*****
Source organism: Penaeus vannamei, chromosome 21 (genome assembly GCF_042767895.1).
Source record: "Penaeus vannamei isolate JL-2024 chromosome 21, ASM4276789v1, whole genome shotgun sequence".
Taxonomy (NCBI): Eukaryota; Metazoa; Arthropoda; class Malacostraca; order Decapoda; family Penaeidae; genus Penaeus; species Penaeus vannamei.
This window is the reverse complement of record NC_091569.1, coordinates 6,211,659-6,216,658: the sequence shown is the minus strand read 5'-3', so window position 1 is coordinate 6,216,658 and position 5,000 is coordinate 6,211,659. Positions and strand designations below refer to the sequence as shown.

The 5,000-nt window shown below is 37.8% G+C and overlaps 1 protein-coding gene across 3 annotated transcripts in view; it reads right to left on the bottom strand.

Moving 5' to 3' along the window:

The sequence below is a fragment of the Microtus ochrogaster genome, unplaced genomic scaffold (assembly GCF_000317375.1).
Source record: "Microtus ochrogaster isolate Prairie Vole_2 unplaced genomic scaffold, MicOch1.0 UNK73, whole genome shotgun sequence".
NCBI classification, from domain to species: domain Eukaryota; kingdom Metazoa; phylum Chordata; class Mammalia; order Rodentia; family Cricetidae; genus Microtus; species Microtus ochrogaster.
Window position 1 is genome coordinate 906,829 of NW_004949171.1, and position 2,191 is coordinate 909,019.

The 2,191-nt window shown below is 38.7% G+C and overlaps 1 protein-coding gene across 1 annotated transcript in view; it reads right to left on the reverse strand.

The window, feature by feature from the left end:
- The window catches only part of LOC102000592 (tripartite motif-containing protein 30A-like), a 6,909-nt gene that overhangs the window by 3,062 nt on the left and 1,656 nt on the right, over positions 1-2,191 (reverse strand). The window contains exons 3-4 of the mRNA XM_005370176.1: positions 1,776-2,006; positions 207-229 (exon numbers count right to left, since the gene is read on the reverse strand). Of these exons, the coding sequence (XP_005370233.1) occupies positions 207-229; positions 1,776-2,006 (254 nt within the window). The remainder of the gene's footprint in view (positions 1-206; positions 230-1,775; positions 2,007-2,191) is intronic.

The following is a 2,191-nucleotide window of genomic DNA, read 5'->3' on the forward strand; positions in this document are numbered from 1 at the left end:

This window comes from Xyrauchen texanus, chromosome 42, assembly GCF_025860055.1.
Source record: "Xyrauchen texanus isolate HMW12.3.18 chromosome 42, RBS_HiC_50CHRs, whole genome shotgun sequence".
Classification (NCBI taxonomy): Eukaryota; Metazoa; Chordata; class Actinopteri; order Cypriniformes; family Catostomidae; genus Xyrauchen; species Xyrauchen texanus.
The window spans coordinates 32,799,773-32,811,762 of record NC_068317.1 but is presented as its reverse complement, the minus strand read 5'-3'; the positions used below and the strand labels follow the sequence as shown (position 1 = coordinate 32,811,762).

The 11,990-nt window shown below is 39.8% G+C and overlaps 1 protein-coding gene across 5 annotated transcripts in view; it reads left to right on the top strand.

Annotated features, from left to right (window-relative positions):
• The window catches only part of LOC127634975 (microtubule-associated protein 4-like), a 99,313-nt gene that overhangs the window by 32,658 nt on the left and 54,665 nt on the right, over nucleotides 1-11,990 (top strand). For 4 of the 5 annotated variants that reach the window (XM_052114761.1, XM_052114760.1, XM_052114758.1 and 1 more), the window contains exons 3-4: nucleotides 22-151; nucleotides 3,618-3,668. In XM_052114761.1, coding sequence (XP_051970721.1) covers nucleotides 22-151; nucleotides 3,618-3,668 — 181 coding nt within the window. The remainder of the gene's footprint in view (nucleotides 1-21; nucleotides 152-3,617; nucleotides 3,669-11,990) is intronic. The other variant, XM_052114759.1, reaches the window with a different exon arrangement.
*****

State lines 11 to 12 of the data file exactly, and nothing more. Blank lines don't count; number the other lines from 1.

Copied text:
The 2,191-nt window shown below is 38.7% G+C and overlaps 1 protein-coding gene across 1 annotated transcript in view; it reads right to left on the reverse strand.

The window, feature by feature from the left end: